Spotting old books and magazines and dummy newspapers in TV and movies

dask

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On a sort-of-related tangent, I make quite a few models with various different parts with an SF theme. Over the years, I've ended up buying a few books of design art from computer games, from which I steal visual cues and inspiration. One of the best such books is for Bethesda's Fallout 4, which includes a range of super fake magazines from a 1950s-styled future. Magazines can be collected and "read" (essentially, consumed in the same way as food) to provide bonuses in the game, but I think the design of them is great in itself.



More can be seen here: Fallout 4's Complete Magazine Collection Published Online
You should write that story.
 

Extollager

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From the fourth series of Endeavour, the earlier years of Inspector Morse, the teleplay "Game," this shot of some of his books. I spot Joyce Cary's novel Mister Johnson, Dickens's Bleak House (a worn Everyman hardcover in red cloth, isn't it?), something called You and Music, and, of course, Arthur C. Clarke's Earthlight, all of these books that might well be on someone's desk in the mid-1960s -- assuming the Pan Books design for the Clarke isn't an anachronism -- anyone have anything to say about that? I'm a little uneasy about that one.
Endeavour episode Game books.JPG
 

Bick

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I think you may be right to question Earthlight, Extollager, but I'm not certain. The only 1960's Pan editions according to ISFDB, were these two:

51953
51951


The one on the left (1963) looks wrong for the edition in the picture. The one on the right looks much more likely, but in these Pan impressions (1966), the titles tended to be written in green on the spine, just after the author name. I have Way Station by Simak in the same SF edition from Pan, as well as a Heinlein, and these have green text for the titles and not spaced as in the picture, so this suggests it may not be the same edition. However, the well known later Pan editions tend to have white spines. So, we cannot be certain. It could be this one below from 1971, as I don't know what its spine looks like, but it looks like it could be black in one image I found:

51954


But, someone here must have the edition with this spine shown on the TV show?
 

Bick

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Addendum - I've noticed the Pan logo at the bottom of the spine on the book from Endeavor is the newer logo, not the one still used in the 60's (see the cover use of the logo in my images). So, I feel sure it is probably the 1971 edition posted last, above.
 

Randy M.

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The most recent episode of Blacklist shows a young woman in a cafe reading a book; I think this one.
51969


You could read the author's name, Andrew McCarthy, the same Andrew McCarthy who starred in Pretty in Pink; he's also guest starred on Blacklist. Oh, and the name of the director of the episode is Andrew McCarthy.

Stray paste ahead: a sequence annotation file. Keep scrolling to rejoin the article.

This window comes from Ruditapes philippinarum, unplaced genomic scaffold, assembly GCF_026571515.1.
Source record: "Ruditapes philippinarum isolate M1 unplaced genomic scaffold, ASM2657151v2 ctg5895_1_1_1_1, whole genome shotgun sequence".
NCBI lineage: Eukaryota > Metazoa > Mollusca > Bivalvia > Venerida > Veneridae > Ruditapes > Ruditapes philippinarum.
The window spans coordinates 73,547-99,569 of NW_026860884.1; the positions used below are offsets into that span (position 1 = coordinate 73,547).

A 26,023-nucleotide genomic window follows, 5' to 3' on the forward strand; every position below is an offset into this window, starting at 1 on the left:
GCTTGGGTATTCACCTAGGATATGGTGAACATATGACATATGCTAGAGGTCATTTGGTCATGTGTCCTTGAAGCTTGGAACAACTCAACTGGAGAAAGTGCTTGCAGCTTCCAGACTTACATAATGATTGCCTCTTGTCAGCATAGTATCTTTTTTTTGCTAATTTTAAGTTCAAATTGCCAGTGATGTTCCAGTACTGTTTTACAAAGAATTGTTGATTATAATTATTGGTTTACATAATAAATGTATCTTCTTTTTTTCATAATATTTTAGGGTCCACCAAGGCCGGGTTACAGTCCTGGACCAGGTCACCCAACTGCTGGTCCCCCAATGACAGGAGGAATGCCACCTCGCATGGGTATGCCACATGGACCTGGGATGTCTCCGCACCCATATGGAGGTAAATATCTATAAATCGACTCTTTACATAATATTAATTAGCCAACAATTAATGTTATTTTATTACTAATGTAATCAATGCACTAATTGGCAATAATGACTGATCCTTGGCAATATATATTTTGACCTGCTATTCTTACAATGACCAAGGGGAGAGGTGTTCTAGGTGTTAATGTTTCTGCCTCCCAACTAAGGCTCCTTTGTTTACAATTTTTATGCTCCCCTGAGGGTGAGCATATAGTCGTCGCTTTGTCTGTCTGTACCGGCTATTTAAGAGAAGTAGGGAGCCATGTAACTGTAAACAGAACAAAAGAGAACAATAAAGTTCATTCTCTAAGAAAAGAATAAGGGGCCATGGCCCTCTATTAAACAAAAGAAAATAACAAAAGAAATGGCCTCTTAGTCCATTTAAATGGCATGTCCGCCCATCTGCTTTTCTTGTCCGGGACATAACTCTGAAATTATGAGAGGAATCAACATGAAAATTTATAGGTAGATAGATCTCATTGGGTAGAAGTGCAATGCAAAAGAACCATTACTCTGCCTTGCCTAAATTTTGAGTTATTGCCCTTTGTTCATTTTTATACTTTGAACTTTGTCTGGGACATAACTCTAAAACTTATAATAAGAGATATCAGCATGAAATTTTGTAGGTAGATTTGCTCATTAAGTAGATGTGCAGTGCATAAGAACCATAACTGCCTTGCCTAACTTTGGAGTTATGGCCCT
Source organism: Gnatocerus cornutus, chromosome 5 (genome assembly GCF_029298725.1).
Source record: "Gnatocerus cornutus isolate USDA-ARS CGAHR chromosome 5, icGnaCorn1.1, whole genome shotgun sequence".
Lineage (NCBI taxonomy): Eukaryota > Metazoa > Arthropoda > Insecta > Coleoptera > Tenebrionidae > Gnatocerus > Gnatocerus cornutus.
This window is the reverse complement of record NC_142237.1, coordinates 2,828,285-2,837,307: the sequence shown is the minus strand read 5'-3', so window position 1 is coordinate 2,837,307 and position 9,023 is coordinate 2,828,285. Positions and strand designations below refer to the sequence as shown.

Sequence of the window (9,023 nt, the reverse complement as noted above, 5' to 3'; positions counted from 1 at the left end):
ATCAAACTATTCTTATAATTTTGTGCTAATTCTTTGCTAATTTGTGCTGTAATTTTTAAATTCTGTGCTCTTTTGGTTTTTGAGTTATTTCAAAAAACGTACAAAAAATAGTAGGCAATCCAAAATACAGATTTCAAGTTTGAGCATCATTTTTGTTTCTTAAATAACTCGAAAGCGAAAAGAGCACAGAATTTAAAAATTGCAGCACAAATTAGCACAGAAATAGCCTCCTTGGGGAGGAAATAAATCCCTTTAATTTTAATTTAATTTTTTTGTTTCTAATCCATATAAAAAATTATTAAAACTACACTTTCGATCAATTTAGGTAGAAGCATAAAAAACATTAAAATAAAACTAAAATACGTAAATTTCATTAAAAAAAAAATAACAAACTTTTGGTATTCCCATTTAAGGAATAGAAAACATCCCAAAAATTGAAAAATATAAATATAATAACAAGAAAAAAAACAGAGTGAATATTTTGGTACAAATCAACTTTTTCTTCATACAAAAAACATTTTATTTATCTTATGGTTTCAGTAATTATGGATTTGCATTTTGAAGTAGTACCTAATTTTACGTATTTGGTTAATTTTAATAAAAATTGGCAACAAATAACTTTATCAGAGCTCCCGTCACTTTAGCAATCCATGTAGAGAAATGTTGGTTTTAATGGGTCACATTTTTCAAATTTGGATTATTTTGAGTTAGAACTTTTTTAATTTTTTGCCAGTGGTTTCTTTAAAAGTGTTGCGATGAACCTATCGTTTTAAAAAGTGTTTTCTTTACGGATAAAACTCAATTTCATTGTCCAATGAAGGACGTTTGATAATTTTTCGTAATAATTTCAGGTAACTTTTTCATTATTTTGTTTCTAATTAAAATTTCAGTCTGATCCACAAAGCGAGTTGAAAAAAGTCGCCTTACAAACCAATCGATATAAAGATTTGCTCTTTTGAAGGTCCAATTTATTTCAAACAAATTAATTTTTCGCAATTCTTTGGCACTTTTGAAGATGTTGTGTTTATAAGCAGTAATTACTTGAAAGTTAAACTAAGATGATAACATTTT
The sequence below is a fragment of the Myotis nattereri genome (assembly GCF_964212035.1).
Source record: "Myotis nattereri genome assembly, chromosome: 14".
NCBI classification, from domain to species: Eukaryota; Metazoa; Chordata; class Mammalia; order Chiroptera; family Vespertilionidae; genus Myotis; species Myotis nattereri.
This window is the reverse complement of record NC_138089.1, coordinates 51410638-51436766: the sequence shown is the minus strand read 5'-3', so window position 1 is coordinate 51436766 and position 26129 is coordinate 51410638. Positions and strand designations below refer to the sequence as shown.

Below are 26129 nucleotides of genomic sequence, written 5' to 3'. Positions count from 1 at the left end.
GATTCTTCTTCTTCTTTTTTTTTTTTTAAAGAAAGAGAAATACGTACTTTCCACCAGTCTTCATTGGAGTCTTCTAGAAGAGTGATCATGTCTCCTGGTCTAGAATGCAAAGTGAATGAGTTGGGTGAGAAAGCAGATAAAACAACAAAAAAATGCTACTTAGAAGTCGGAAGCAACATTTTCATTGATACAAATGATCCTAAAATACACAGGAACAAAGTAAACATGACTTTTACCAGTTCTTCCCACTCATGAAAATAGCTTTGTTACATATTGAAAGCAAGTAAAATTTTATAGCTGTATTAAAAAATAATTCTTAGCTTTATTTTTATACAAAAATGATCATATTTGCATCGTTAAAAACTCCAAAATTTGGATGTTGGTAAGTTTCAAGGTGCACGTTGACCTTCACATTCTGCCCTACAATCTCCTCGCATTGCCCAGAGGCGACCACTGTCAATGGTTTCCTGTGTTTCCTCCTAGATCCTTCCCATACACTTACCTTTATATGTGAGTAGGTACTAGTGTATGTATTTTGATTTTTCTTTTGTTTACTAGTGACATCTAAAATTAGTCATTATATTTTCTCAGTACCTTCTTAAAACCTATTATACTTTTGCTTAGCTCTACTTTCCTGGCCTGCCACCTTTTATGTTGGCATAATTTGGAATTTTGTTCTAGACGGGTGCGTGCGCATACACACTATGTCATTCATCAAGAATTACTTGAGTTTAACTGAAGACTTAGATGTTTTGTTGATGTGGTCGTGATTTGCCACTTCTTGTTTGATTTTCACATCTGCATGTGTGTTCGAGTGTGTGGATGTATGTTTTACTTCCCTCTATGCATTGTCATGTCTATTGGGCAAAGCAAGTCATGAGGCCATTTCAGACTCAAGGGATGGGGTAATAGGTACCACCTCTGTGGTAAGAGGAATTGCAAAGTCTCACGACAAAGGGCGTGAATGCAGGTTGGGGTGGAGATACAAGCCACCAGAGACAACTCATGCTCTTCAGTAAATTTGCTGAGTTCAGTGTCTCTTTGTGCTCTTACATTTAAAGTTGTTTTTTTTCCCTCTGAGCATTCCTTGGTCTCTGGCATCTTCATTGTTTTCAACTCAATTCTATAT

I think it all ties in.

Randy M.
 

hitmouse

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I saw Avengers Endgame yesterday. In which a security guard is reading Terminal Beach by JG Ballard. Not sure which edition.

Apols for the spoiler if you havent seen it yet.
 

hitmouse

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I sotched off my iphone in the cinema like any good citizen. Bah humbug.
 

hitmouse

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Of course Terminal Beach contains the story "End Game". As any fule kno.
 

Extollager

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In the third season Get Smart teleplay called "Don't Look Back," a parody of the long-running Fugitive series, Milton Berle has a cameo role as owner of a sketchy hotel. He is reading a comic book. The comic is DC's magazine Tales of the Unexpected #104 (Dec. 1967-Jan. 1968). We get a pretty good look at the story called "The 24-Hour Nightmare," unimpressively illustrated by Jack Abel. The issue would have been on sale in October 1967.
 

dask

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I never was a huge fan of Jack Abel. Not sure why, his style just didn't click with me like many of the others at DC at the time.
 

Extollager

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One could also look out for LP record album covers in old TV shows and movies. In the first show of the 4th season of Get Smart, in a scene in a record shop, all of the album covers are, I think, dummies except one, which looks like this -- Bob Dylan's Greatest Hits (1967).
53015
 

Extollager

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smart.JPG


There's a shot from that episode. Maybe some of the other "album covers" are genuine, but I doubt very much that they all are. The TV people seem to have covered up the lettering on the Dylan album.
 
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Extollager

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Here is the comic book image to which I referred in #50 above:

get smart DC.JPG
 
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Extollager

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The image below is from Decoy, a movie from 1946 with Jean Gillie, who didn't live very long, I'm afraid. But enjoy the "Earth Forces" headline. Whaaat? If you can, too, read some of the text for the stories.

Decoy.JPG
 

dask

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As I understand it, Ken Cosgrove, a fictional character in the TV show Mad Men wrote science fiction under the penname Ben Hargrove. Here's the doctored cover:


Here's the original:

 
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